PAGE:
3. Jin YH, Lee SJ, Chung MH, et al. Aloesin and arbutin inhibit tyrosinase activity in a synergistic manner via a different action mechanism. Arch Pharm Res 1999;22(3):232-236. 10403123
  4. Quintus J, Kovar KA, Link P, et al. Urinary excretion of arbutin metabolites after oral administration of bearberry leaf extracts. Planta Med 2005;71(2):147-152. 15729623
  5. Kruszewska H, Zareba T, Tyski S. Examination of antimicrobial activity of selected non-antibiotic drugs. Acta Pol Pharm 2004;61 Suppl:18-21. 15909927
  6. Parejo I, Viladomat F, Bastida J, et al. A single extraction step in the quantitative analysis of arbutin in bearberry (Arctostaphylos uva-ursi) leaves by high-performance liquid chromatography. Phytochem Anal 2001;12(5):336-339. 11705262
  7. Wahner C, Schonert J, Friedrich H. [Knowledge of the tannin contained in leaves of the bearberry (Arctostaphylos uva-ursi L)]. Pharmazie 1974;29(9):616-617. 4473183
  8. Shimizu M, Shiota S, Mizushima T, et al. Marked potentiation of activity of beta-lactams against methicillin-resistant Staphylococcus aureus by corilagin. Antimicrob Agents Chemother 2001;45(11):3198-3201. 11600378
  9. Hsu HY, Yang JJ, Lin CC. Effects of oleanolic acid and ursolic acid on inhibiting tumor growth and enhancing the recovery of hematopoietic system postirradiation in mice. Cancer Lett 1997;111(1-2):7-13. 9022122
  10. Jahodár L, Jílek P, Páktová M, et al. [Antimicrobial action of arbutin and the extract from the leaves of Arctostaphylos uva-ursi in vitro]. Ceskoslov Farm 1985;34(5):174-178.
  11. Pizzorno J, Murry M. Textbook of Natural Medicine. 1999;989-990, 1187.
  12. Turi M, Turi E, Koljalg S, et al. Influence of aqueous extracts of medicinal plants on surface hydrophobicity of Escherichia coli strains of different origin. APMIS 1997;105(12):956-962. 9463514
  13. Larsson B, Jonasson A, Fianu S. Prophylactic effect of UVA-E in women with recurrent cystitis: a preliminary report. Current Therapeutic Research 1993;53(4):441-443.
  14. Grases F, Melero G, Costa-Bauza A, et al. Urolithiasis and phytotherapy. Int Urol Nephrol 1994;26(5):507-511. 7860196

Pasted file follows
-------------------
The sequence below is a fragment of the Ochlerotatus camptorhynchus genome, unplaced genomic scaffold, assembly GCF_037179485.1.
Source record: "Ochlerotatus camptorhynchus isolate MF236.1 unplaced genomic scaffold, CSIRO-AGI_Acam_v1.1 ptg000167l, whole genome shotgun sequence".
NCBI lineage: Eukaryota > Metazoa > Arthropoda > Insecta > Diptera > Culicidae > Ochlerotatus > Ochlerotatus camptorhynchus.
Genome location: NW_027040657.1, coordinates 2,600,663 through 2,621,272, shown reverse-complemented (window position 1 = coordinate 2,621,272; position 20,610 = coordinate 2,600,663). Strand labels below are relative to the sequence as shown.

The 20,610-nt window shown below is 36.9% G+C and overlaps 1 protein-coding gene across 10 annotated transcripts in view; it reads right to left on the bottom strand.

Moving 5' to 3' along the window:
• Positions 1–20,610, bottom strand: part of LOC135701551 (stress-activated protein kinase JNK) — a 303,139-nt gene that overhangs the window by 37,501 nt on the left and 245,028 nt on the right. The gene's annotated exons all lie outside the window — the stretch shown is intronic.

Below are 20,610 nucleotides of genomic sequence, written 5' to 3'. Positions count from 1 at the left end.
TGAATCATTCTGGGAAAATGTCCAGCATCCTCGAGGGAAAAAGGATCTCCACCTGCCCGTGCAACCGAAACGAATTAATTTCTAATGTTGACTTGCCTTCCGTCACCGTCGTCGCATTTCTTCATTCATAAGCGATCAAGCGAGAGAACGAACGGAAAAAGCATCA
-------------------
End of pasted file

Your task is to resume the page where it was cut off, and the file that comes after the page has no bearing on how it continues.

15. Strapkova A, Jahodar L, Nosal'ova G. Antitussive effect of arbutin. Pharmazie 1991;46(8):611-612. 1798722
  16. Kashiwada Y, Nagao T, Hashimoto A, et al. Anti-AIDS agents 38. Anti-HIV activity of 3-O-acyl ursolic acid derivatives. J Nat Prod 2000;63(12):1619-1622. 11141100
  17. Matsuda H, Higashino M, Nakai Y, et al. Studies of cuticle drugs from natural sources. IV. Inhibitory effects of some Arctostaphylos plants on melanin biosynthesis. Biol Pharm Bull 1996;19(1):153-156. 8820931
  18. Chakraborty AK, Funasaka Y, Komoto M, et al. Effect of arbutin on melanogenic proteins in human melanocytes. Pigment Cell Res 1998;11(4):206-212. 9711535
  19. Maeda K, Fukuda M. Arbutin: mechanism of its depigmenting action in human melanocyte culture. J Pharmacol Exp Ther 1996;276(2):765-769. 8632348
  20. Yarosh DB, Both D, Brown D. Liposomal ursolic acid (merotaine) increases ceramides and collagen in human skin. Horm Res 2000;54(5-6):318-321. 11595826
  21. Swanston-Flatt SK, Day C, Bailey CJ, et al. Evaluation of traditional plant treatments for diabetes: studies in streptozotocin diabetic mice. Acta diabetol lat 1989;26:51-55.
  22. Chung YK, Heo HJ, Kim EK, et al. Inhibitory effect of ursolic acid purified from Origanum majorana L on the acetylcholinesterase. Mol Cells 2001;11(2):137-143. 11355692
  23. King AG, Landreth KS, Wierda D. Bone marrow stromal cell regulation of B-lymphopoiesis. II. Mechanisms of hydroquinone inhibition of pre-B cell maturation. J Pharmacol Exp Ther 1989;250(2):582-590. 2788217
  24. Paper DH, Koehler J, Franz G. Bioavailability of drug preparations containing a leaf extract of Arctostaphylos uva-ursi (L.) Spreng. (Uvae ursi folium). Pharmaceutical and Pharmacological Lett 1993;3:63-66.
  25. Azhunova TA, Sambueva ZG, Nikolaev SM, et al. [Bile-expelling effect of Arctostaphylos uva-ursi (L.) extract]. Farmatsiia 1988;37(2):41-43.
  26. Schindler G, Patzak U, Brinkhaus B, et al. Urinary excretion and metabolism of arbutin after oral administration of Arctostaphylos uvae ursi extract as film-coated tablets and aqueous solution in healthy humans. J Clin Pharmacol 2002;42(8):920-927. 12162475